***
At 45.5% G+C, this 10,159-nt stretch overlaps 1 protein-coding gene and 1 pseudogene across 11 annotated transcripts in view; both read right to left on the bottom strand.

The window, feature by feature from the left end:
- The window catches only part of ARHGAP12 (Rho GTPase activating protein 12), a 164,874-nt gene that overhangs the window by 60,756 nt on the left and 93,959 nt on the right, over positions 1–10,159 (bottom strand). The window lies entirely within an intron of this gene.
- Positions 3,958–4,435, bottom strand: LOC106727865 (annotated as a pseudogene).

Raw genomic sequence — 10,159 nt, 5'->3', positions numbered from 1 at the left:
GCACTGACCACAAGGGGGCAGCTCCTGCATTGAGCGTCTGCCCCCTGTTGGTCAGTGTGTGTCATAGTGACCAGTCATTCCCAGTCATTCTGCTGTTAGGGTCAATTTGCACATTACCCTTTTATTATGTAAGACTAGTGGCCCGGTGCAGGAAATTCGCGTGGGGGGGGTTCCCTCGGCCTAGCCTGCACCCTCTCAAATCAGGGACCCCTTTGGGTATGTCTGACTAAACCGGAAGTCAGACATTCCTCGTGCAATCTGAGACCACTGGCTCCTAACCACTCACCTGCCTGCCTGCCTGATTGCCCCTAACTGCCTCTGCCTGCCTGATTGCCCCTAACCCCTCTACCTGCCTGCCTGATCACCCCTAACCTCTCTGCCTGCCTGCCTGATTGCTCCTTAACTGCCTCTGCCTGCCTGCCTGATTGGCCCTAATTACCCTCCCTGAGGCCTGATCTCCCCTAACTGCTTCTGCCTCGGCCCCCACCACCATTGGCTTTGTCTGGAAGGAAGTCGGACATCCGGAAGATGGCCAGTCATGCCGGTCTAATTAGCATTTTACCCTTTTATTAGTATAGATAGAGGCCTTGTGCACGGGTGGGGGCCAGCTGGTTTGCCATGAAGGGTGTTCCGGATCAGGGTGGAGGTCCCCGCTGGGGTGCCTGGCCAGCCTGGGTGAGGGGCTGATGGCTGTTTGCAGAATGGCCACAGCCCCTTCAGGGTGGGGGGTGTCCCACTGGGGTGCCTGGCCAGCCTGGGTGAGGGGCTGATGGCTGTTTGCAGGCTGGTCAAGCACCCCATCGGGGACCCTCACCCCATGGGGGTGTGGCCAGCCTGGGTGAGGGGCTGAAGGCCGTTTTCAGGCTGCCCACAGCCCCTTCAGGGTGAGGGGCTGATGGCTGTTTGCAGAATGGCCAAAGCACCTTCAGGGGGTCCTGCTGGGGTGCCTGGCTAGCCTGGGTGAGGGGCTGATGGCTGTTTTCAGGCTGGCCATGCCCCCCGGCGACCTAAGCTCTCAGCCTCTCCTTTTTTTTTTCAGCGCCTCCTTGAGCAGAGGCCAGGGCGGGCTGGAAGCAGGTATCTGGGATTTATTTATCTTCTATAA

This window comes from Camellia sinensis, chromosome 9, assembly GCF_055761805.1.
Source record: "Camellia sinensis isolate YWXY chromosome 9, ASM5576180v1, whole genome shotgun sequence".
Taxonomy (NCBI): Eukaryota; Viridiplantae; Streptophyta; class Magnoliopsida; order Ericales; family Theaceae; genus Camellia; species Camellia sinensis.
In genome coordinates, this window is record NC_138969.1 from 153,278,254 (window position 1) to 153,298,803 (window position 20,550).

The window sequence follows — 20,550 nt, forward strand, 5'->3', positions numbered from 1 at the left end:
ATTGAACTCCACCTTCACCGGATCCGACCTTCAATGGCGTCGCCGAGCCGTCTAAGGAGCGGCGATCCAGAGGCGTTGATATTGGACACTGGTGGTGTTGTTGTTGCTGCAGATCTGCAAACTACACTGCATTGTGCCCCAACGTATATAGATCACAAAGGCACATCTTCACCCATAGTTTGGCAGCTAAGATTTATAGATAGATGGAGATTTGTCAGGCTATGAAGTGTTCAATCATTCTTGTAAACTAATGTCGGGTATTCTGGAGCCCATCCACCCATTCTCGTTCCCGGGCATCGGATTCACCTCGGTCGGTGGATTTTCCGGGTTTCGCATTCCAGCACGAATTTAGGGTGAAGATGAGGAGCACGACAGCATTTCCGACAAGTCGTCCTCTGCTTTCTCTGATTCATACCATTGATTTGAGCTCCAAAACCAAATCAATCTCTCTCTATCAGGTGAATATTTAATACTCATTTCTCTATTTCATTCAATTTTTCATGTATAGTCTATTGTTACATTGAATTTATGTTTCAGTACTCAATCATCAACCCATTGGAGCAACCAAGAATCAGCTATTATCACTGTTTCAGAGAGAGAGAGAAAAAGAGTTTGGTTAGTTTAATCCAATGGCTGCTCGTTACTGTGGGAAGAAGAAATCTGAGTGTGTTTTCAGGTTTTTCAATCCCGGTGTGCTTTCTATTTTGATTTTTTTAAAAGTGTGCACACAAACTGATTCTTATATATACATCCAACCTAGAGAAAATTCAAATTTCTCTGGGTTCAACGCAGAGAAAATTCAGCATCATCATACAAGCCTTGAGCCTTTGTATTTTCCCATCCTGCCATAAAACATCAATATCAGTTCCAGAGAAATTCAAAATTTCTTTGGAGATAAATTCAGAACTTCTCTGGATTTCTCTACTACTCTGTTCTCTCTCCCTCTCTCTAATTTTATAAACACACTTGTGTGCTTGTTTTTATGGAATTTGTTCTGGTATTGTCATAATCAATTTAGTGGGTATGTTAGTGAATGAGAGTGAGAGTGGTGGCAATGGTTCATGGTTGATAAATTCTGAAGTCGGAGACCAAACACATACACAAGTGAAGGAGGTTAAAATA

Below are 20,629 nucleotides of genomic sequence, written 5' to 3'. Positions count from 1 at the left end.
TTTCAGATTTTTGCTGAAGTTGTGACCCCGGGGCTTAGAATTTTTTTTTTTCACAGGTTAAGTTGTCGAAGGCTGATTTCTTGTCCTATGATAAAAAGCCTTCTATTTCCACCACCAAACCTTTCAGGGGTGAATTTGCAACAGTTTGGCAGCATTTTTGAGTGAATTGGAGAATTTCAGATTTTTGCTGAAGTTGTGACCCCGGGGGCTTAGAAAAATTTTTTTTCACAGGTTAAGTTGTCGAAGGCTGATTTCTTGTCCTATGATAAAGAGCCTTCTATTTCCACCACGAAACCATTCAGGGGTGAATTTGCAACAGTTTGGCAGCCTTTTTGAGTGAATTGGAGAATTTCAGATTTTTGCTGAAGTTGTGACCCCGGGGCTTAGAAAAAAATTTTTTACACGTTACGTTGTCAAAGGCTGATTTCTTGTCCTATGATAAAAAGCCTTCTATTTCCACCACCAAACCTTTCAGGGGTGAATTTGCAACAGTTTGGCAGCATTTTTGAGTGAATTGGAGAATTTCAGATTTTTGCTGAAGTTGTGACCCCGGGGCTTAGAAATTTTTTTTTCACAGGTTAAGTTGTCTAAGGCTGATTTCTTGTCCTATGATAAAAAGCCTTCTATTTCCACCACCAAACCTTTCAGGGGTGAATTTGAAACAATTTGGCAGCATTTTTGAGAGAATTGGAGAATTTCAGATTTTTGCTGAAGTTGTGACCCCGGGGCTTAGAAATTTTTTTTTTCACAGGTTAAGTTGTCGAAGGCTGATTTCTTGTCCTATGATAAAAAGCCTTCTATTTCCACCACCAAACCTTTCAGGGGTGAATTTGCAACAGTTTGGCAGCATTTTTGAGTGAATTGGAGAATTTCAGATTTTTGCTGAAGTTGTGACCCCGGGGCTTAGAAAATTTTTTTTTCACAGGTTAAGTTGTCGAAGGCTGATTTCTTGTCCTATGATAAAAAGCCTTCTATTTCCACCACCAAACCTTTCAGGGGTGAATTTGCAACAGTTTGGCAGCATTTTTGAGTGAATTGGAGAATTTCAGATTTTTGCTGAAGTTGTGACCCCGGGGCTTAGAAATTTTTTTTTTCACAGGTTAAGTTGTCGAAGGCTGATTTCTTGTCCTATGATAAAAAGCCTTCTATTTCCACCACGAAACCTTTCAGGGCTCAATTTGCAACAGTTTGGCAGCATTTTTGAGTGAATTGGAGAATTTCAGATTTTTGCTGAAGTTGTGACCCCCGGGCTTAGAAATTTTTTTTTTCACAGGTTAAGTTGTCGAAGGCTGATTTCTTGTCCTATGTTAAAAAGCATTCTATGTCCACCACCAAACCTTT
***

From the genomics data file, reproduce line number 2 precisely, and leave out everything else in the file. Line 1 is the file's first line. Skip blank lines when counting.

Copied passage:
The window, feature by feature from the left end: